Me and Elizabeth Gaskell, Hanging Out

Before I sit down to do some exciting afternoon tasks (work on the tutoring schedule, get my back up test schedule designed for next Friday while I’m in Vegas), I think I’ll take a few moments to write a piece of writer meta that’s been on my mind for a bit. I’m pretty sure that I’ve written about this before, but sometimes things bear repeating if only to make sure they’re still in your head.

I think about the personal writing journey a lot, especially when I discover a semi-famous writer I’ve never heard of. Like, for example, Graham Greene. Yes, prolific thriller writer Graham Green, who’d never come across my radar until the film, The Quiet American. Or Elizabeth Gaskell, author of Cranford, as popular as Dickens in her day? Yeah, hadn’t heard of her until two years ago.

I consider myself fairly well-educated and informed, but you can’t know everything. Nope. Not even me. And so…it has long been apparent to me that an individual’s writing journey must be an intrinsic one, because there is something you’d like to say, and you hope you get the privilege to share. Fame isn’t part of the package. Love what you do. Write for the joy of telling a story.


I’ve been thinking a lot about social media lately. Social media is a great way to put yourself out there, but social media really only works if someone wants to find you for whatever reasons. You can’t get a giant cane and pull people to your site. So, you know, you put out a story and someone likes it, and they come looking for you, and there you are! Also, social media can work if you are writing about something in particular that someone wants to know. The number 4 post on my site is still: Why I Read the Classics: Arthur Clennam in Little Dorrit. I strongly suspect I get a lot of term paper traffic. And my number 7 post is called Seams of Reality, about the new Harry Potter theme park when it first opened, and also linked by a friend who has more traffic than me (Hello, Ferret.) People are also known to look for themselves, and an interesting cast of characters and interviewees means that they might find themselves here.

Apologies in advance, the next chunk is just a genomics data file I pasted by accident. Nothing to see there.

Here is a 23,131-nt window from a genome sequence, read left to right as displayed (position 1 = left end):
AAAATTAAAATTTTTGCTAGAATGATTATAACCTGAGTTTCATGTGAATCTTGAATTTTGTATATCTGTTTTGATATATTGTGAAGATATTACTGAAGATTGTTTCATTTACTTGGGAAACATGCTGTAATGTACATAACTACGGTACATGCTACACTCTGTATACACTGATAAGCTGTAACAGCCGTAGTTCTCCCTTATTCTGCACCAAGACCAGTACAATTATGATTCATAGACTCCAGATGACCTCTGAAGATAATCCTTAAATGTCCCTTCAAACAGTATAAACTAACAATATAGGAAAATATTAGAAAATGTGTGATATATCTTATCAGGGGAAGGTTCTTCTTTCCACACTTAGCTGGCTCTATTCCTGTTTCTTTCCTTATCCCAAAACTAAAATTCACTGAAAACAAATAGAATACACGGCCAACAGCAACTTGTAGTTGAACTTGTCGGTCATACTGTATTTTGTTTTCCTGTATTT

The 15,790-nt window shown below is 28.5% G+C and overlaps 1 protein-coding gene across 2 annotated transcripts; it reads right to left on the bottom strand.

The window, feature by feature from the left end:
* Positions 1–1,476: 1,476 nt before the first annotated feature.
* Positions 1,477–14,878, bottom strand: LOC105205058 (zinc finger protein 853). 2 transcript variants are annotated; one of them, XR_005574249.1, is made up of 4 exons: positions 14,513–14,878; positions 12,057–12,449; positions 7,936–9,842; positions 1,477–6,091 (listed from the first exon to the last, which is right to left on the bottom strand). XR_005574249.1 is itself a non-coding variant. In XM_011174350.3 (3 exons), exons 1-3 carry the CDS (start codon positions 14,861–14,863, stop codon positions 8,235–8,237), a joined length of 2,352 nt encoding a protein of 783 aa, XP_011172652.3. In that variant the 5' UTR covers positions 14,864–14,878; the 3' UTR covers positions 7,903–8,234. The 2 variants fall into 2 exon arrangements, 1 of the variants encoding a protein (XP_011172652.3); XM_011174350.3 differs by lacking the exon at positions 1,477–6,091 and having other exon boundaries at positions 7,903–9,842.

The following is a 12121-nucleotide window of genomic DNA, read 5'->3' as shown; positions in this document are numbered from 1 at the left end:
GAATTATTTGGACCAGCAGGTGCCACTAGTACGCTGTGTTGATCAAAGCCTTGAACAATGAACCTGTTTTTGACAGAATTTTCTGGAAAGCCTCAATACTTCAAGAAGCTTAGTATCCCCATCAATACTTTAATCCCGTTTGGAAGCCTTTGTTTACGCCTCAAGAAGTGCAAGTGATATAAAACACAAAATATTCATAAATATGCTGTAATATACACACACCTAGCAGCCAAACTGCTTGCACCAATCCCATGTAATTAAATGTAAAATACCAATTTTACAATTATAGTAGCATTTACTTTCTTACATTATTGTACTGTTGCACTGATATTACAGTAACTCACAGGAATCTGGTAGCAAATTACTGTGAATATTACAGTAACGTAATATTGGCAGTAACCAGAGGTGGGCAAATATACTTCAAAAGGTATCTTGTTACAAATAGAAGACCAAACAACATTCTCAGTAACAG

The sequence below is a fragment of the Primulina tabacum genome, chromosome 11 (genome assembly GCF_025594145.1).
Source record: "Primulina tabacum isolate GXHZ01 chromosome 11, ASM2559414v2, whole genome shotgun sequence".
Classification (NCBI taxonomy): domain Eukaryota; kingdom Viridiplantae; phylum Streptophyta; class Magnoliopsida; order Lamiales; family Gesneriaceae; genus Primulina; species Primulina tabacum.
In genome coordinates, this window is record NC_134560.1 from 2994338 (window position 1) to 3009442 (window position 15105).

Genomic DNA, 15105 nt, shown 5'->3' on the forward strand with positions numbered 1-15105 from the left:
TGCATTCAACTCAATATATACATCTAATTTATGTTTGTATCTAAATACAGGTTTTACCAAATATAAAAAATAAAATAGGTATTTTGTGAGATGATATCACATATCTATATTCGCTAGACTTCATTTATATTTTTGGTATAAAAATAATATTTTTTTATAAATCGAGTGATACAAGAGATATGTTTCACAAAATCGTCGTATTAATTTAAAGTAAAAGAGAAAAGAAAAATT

The salient point? If someone is visiting my site, chances are good its to find out about something that I’ve written for the site (research! reviews!), or something that I’ve maybe said about them. I strongly suspect this, because my footprint as a writer is minute. There are people who come to find out more about me (my author page is number 6; my home and archive pages are number 1), but I suspect that I pull in people not because of who I am, but because of the topics here.

That’s part of the long game too. I should be writing because what I do is something I enjoy. I should be doing social media because I enjoy it too. I like writing about the things I write about, and connecting with the people I know. I’m not a climber. I suspect that this might make me an obscure writer. Yeah, me and Elizabeth Gaskell, hanging out. Because I’m not a squeaky wheel, I won’t get the grease.